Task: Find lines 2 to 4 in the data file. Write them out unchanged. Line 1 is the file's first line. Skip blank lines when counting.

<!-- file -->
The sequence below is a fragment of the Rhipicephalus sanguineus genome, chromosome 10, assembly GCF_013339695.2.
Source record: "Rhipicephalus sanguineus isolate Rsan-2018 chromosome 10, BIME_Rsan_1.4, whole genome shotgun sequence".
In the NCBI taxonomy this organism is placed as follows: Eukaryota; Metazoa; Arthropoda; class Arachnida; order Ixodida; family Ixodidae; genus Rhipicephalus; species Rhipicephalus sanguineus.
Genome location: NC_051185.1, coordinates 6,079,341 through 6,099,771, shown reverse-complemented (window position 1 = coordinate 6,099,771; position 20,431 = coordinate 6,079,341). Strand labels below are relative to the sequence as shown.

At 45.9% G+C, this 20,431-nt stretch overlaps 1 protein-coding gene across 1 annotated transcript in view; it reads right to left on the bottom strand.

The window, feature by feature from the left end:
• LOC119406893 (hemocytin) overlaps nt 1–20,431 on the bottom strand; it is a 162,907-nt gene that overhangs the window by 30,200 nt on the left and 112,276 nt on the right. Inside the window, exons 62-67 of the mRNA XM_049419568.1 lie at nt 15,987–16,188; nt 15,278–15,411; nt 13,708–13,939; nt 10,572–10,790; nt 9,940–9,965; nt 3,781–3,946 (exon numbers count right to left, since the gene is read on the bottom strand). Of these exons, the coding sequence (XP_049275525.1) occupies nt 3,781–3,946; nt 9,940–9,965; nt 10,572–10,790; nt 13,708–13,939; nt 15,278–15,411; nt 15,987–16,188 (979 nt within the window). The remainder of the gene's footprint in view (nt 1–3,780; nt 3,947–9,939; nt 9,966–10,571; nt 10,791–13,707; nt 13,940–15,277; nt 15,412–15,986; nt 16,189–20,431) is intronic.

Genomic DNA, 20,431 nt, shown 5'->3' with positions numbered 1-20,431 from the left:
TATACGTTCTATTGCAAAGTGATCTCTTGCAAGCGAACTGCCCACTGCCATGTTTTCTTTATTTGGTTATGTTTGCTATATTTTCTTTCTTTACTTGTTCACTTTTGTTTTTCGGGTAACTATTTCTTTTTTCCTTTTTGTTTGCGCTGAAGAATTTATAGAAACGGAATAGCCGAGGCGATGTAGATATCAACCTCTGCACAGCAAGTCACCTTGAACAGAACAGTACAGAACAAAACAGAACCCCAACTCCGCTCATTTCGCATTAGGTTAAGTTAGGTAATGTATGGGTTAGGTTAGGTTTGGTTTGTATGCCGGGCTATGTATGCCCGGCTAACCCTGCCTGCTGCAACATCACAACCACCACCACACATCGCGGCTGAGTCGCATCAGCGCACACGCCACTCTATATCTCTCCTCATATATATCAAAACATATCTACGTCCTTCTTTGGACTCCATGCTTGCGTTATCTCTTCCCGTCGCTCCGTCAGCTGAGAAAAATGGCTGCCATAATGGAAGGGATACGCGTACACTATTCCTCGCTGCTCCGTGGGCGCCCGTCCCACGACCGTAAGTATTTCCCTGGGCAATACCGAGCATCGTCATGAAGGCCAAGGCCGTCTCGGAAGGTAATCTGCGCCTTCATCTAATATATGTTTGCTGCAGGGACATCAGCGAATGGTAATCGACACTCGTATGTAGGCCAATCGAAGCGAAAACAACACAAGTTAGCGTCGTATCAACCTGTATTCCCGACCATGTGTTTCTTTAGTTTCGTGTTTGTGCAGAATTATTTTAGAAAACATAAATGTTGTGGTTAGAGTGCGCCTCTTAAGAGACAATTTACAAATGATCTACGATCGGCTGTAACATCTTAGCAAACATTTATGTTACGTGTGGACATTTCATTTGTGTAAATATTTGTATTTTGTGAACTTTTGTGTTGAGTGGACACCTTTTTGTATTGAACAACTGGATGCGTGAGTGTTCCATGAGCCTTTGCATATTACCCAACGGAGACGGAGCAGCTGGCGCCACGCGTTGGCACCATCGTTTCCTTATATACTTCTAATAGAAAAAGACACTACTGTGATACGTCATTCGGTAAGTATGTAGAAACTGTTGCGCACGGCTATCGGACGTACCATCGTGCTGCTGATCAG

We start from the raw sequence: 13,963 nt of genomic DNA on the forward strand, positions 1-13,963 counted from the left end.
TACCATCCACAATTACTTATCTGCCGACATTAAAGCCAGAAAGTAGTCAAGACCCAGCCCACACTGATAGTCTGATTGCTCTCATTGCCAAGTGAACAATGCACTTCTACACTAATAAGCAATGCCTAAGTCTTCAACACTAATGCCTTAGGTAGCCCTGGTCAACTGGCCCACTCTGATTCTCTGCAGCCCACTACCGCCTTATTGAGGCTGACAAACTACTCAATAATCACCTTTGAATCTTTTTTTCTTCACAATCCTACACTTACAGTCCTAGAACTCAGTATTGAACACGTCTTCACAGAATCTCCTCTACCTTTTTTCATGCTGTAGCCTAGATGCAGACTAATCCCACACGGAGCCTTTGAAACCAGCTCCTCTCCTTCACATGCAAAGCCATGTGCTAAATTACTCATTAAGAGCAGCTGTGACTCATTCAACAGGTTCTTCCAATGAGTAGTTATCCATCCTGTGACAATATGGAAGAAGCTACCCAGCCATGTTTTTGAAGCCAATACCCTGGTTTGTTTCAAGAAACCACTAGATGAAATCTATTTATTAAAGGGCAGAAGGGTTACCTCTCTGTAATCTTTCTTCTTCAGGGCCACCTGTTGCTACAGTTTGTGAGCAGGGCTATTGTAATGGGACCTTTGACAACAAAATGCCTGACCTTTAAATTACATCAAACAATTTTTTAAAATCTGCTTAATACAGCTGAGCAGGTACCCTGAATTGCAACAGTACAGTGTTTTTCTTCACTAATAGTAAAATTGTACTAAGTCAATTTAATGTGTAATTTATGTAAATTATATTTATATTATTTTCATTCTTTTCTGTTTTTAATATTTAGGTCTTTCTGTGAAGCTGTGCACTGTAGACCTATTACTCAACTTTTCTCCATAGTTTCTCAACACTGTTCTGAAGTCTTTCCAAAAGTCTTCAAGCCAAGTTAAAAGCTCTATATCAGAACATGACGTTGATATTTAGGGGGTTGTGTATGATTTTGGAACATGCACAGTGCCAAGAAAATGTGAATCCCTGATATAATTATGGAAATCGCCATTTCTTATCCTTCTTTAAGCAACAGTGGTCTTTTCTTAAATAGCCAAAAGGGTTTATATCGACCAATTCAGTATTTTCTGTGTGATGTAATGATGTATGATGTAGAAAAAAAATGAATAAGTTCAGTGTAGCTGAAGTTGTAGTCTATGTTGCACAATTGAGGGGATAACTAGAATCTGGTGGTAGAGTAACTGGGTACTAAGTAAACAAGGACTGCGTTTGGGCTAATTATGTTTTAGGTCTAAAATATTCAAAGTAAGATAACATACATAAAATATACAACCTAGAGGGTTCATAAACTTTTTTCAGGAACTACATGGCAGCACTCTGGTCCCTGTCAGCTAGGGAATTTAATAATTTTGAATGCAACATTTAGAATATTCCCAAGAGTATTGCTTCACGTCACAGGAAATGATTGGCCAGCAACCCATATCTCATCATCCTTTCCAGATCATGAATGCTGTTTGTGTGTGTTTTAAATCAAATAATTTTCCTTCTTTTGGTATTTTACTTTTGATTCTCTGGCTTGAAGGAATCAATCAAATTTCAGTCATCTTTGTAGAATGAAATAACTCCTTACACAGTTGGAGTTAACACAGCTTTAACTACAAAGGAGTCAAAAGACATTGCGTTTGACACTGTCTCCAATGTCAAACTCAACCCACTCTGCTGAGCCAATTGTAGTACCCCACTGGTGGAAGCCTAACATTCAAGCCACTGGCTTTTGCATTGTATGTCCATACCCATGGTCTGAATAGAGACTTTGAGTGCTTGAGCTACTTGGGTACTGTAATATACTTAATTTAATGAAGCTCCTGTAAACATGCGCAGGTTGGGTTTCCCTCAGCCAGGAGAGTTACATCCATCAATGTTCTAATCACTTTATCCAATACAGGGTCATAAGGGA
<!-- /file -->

Source record: "Rhipicephalus sanguineus isolate Rsan-2018 chromosome 10, BIME_Rsan_1.4, whole genome shotgun sequence".
In the NCBI taxonomy this organism is placed as follows: Eukaryota; Metazoa; Arthropoda; class Arachnida; order Ixodida; family Ixodidae; genus Rhipicephalus; species Rhipicephalus sanguineus.
Genome location: NC_051185.1, coordinates 6,079,341 through 6,099,771, shown reverse-complemented (window position 1 = coordinate 6,099,771; position 20,431 = coordinate 6,079,341). Strand labels below are relative to the sequence as shown.